Ironside, Gilbert (1632-1701) (DNB00)
|←Ironside, Gilbert (1588-1671)||Dictionary of National Biography, 1885-1900, Volume 29
Ironside, Gilbert (1632-1701)
|Irvine, Alexander (d.1658)→|
IRONSIDE, GILBERT, the younger (1632–1701), bishop of Bristol and of Hereford, third son of Gilbert Ironside the elder [q. v.], was born at Winterbourne Abbas in 1632. On 14 Nov. 1650 he matriculated at Wadham College, Oxford, where he graduated B.A. on 4 Feb. 1652-3, M.A. 22 June 1655, B.D. 12 Oct. 1664, D.D. 30 June 1666. He became scholar of his college in 1651, fellow in 1656, and was appointed public reader in grammar in 1659, bursar in 1659 and 1661, sub-warden in 1660, and librarian in 1662. He was presented in 1663 to the rectory of Winterbourne Faringdon by Sir John Miller, with which he held from 1666, in succession to his father, the rectory of Winterbourne Steepleton. On the promotion of Dr. Blandford to the see of Oxford in 1667, he was elected warden of Wadham, an office which he held for twenty-five years. According to Wood he was 'strongly averse to Dr. Fell's arbitrary proceedings,' and refused to serve the office of vice-chancellor during his life. After Fell's death in 1686, he filled the office from 1687 to 1689, and when James II made his memorable visit to Oxford in September 1687, with the view of compelling the society of Magdalen College to admit his nominee as president, Ironside in a discussion with the king insisted on the fellows' rights (Wood, Life, pp. cvii-xii; Bloxam, Magdalen College and James II, Oxf. Hist. Soc., pp. 90-2). He declined in November an invitation to dine with the king's special commissioners on the evening after they had expelled the fellows of Magdalen, saying, 'My taste differs from that of Colonel Kirke. I cannot eat my meals with appetite under a gallows' (Macaulay, Hist. vol. ii. chap, viii.) ' The new chancellor has much pleased the university,' wrote Sykes to Dr. Charlett, 'by his prudent behaviour in all things, and I hear that the king was pleased to say that he was an honest, blunt man' (Aubrey, Lives, i. 36).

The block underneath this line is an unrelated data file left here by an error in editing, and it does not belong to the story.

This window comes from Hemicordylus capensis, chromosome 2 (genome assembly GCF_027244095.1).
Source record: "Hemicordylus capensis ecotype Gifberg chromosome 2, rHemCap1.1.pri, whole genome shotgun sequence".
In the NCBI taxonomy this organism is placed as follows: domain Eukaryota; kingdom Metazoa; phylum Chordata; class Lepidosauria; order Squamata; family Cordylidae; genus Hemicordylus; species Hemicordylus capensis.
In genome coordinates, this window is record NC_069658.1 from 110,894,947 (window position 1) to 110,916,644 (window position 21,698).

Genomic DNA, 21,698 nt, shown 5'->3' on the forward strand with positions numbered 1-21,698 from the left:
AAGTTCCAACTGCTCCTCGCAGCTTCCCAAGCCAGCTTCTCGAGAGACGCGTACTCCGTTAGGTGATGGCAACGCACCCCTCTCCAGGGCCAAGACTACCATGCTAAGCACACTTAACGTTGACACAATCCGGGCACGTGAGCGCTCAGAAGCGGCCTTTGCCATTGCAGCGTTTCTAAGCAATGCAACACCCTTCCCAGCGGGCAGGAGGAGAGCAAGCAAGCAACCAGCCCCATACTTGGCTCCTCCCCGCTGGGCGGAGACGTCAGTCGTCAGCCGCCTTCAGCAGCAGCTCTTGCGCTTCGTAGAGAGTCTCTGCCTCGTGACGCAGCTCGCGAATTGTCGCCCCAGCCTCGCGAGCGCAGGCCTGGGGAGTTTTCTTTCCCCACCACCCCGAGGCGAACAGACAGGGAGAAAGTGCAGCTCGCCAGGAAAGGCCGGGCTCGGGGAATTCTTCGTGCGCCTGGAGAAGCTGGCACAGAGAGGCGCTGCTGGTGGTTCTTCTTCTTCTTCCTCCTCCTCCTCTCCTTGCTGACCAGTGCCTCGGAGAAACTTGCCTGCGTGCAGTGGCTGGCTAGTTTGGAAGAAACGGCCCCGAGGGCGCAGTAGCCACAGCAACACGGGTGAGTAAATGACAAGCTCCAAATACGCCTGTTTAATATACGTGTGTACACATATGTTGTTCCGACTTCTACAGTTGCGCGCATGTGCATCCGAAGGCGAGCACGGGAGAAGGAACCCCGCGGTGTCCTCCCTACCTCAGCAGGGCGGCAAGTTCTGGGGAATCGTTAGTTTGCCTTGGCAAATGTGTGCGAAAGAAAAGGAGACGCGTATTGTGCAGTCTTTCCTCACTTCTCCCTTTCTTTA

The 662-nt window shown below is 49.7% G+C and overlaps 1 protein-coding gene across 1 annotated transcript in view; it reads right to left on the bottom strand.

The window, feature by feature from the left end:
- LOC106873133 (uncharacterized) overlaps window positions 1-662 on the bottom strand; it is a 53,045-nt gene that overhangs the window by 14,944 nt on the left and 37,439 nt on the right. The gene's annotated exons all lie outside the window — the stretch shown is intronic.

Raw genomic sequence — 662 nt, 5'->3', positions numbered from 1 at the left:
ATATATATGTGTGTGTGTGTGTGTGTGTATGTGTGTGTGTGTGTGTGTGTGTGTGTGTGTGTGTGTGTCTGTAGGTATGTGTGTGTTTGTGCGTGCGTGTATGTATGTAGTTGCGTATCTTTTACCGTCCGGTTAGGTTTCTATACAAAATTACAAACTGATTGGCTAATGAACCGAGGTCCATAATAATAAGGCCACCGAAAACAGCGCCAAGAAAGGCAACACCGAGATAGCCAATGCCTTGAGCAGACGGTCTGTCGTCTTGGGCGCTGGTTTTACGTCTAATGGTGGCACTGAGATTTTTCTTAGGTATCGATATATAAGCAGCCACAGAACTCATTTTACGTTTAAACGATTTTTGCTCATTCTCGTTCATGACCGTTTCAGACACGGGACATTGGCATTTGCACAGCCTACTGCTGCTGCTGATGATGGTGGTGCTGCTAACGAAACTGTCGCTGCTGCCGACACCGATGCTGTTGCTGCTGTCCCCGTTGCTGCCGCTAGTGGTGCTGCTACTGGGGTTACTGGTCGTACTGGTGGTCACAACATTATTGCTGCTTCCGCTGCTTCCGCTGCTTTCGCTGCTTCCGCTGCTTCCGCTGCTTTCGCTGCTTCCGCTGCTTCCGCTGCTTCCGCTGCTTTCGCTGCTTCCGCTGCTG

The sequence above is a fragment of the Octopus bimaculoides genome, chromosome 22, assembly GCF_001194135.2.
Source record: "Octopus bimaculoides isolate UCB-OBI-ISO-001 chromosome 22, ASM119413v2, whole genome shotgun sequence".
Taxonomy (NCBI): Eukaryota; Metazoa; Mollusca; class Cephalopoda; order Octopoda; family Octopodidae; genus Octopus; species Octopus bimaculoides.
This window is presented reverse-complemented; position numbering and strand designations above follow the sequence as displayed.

After the revolution, Ironside was rewarded for his resistance by being appointed bishop of Bristol. Hearne spitefully writes that he supported the Prince of Orange, so as to 'get a wife and a bishopric.' But the emolument of the Bristol see was small, and Ironside was consecrated, 13 Oct. 1689, on the understanding that he should be translated to a more lucrative see when opportunity offered. Accordingly, on the death of Bishop Herbert Croft, he was transferred to the see of Hereford in July 1691. He died on 27 Aug. 1701, and was buried in the church of St. Mary Somerset, Thames Street, London. On the demolition of that church in 1867, the bishop's remains were transferred to Hereford Cathedral.
He appears to have been conspicuous for the roughness of his manners among his Oxford contemporaries ('Table Talk of Bishop Hough,' in Collectanea, ii. 415, Oxf. Hist. Soc.) When about sixty years of age, according to Wood, Ironside married 'a fair and comely widow' of Bristol, whose maiden name was Robinson.
Ironside published, with a short preface from his own pen, Bishop Ridley's account of a disputation at Oxford on the sacrament, together with a letter of Bradford's, Oxford, 1688, and a sermon preached before the king on 23 Nov. 1684, Oxford, 1685. A portrait is in the hall of Wadham College.[Wood's Athenæ Oxon. iv. 896; Wood's Life, pp. cv, cvii-xii; Hutchins's Dorset, Introd. p. xxvi, ii. 529; Macaulay's Hist, of England, ii. 304; Bloxam's Magdalen College and James II, pp. 90-2, and passim; Gardiner's Eeg. of Wadham College, p. 184; Hearne's Coll., ed. Doble (Oxf. Hist. Soc.), i. 97.]